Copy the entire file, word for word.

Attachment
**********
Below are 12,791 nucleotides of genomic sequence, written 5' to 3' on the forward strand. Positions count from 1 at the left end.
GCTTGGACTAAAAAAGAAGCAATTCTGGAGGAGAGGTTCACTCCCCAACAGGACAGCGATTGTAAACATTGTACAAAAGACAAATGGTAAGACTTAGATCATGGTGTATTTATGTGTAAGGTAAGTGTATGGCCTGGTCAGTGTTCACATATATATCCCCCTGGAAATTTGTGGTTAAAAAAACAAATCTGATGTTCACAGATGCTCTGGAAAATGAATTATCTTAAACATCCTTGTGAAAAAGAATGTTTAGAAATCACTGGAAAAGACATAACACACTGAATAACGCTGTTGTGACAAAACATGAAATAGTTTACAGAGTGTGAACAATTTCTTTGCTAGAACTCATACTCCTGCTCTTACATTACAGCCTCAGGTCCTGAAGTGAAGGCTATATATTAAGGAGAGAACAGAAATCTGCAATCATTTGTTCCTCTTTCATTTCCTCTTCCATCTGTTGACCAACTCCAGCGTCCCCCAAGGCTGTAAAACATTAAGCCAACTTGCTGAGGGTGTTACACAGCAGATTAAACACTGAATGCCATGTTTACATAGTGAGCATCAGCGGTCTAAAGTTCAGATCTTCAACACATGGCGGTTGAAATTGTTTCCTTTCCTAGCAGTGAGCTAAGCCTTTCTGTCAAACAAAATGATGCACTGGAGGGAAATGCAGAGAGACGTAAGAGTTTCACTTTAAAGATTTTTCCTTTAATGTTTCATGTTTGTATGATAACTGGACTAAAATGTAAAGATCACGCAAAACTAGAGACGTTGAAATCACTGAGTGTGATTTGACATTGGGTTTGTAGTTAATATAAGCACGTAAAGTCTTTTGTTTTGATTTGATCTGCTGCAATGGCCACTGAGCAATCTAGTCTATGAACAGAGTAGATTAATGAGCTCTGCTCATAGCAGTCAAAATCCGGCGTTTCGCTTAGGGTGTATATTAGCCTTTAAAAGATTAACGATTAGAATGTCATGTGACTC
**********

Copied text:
Below are 12,791 nucleotides of genomic sequence, written 5' to 3' on the forward strand. Positions count from 1 at the left end.
GCTTGGACTAAAAAAGAAGCAATTCTGGAGGAGAGGTTCACTCCCCAACAGGACAGCGATTGTAAACATTGTACAAAAGACAAATGGTAAGACTTAGATCATGGTGTATTTATGTGTAAGGTAAGTGTATGGCCTGGTCAGTGTTCACATATATATCCCCCTGGAAATTTGTGGTTAAAAAAACAAATCTGATGTTCACAGATGCTCTGGAAAATGAATTATCTTAAACATCCTTGTGAAAAAGAATGTTTAGAAATCACTGGAAAAGACATAACACACTGAATAACGCTGTTGTGACAAAACATGAAATAGTTTACAGAGTGTGAACAATTTCTTTGCTAGAACTCATACTCCTGCTCTTACATTACAGCCTCAGGTCCTGAAGTGAAGGCTATATATTAAGGAGAGAACAGAAATCTGCAATCATTTGTTCCTCTTTCATTTCCTCTTCCATCTGTTGACCAACTCCAGCGTCCCCCAAGGCTGTAAAACATTAAGCCAACTTGCTGAGGGTGTTACACAGCAGATTAAACACTGAATGCCATGTTTACATAGTGAGCATCAGCGGTCTAAAGTTCAGATCTTCAACACATGGCGGTTGAAATTGTTTCCTTTCCTAGCAGTGAGCTAAGCCTTTCTGTCAAACAAAATGATGCACTGGAGGGAAATGCAGAGAGACGTAAGAGTTTCACTTTAAAGATTTTTCCTTTAATGTTTCATGTTTGTATGATAACTGGACTAAAATGTAAAGATCACGCAAAACTAGAGACGTTGAAATCACTGAGTGTGATTTGACATTGGGTTTGTAGTTAATATAAGCACGTAAAGTCTTTTGTTTTGATTTGATCTGCTGCAATGGCCACTGAGCAATCTAGTCTATGAACAGAGTAGATTAATGAGCTCTGCTCATAGCAGTCAAAATCCGGCGTTTCGCTTAGGGTGTATATTAGCCTTTAAAAGATTAACGATTAGAATGTCATGTGACTC